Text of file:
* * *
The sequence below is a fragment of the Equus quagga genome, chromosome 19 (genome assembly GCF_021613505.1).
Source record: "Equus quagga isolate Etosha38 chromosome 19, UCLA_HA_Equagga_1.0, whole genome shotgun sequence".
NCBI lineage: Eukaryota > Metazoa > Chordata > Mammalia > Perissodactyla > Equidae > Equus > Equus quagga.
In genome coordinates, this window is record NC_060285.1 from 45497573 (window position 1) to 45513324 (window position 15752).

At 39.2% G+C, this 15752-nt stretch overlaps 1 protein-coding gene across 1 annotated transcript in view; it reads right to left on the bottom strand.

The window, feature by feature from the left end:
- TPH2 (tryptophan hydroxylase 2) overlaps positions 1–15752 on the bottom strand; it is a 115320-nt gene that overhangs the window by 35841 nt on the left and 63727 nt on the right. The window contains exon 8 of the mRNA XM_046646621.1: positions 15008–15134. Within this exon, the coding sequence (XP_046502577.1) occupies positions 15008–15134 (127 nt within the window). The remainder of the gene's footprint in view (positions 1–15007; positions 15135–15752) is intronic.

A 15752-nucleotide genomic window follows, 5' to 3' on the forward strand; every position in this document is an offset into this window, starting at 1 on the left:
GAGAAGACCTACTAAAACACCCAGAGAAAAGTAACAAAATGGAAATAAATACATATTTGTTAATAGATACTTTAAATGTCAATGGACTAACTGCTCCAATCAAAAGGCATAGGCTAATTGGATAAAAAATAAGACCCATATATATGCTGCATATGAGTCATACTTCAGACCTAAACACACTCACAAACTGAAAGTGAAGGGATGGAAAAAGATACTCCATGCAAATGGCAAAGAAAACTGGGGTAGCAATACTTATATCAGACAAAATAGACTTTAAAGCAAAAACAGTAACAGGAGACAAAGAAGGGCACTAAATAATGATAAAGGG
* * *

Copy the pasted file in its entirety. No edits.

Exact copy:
The sequence below is a fragment of the Equus quagga genome, chromosome 19 (genome assembly GCF_021613505.1).
Source record: "Equus quagga isolate Etosha38 chromosome 19, UCLA_HA_Equagga_1.0, whole genome shotgun sequence".
NCBI lineage: Eukaryota > Metazoa > Chordata > Mammalia > Perissodactyla > Equidae > Equus > Equus quagga.
In genome coordinates, this window is record NC_060285.1 from 45497573 (window position 1) to 45513324 (window position 15752).

At 39.2% G+C, this 15752-nt stretch overlaps 1 protein-coding gene across 1 annotated transcript in view; it reads right to left on the bottom strand.

The window, feature by feature from the left end:
- TPH2 (tryptophan hydroxylase 2) overlaps positions 1–15752 on the bottom strand; it is a 115320-nt gene that overhangs the window by 35841 nt on the left and 63727 nt on the right. The window contains exon 8 of the mRNA XM_046646621.1: positions 15008–15134. Within this exon, the coding sequence (XP_046502577.1) occupies positions 15008–15134 (127 nt within the window). The remainder of the gene's footprint in view (positions 1–15007; positions 15135–15752) is intronic.

A 15752-nucleotide genomic window follows, 5' to 3' on the forward strand; every position in this document is an offset into this window, starting at 1 on the left:
GAGAAGACCTACTAAAACACCCAGAGAAAAGTAACAAAATGGAAATAAATACATATTTGTTAATAGATACTTTAAATGTCAATGGACTAACTGCTCCAATCAAAAGGCATAGGCTAATTGGATAAAAAATAAGACCCATATATATGCTGCATATGAGTCATACTTCAGACCTAAACACACTCACAAACTGAAAGTGAAGGGATGGAAAAAGATACTCCATGCAAATGGCAAAGAAAACTGGGGTAGCAATACTTATATCAGACAAAATAGACTTTAAAGCAAAAACAGTAACAGGAGACAAAGAAGGGCACTAAATAATGATAAAGGG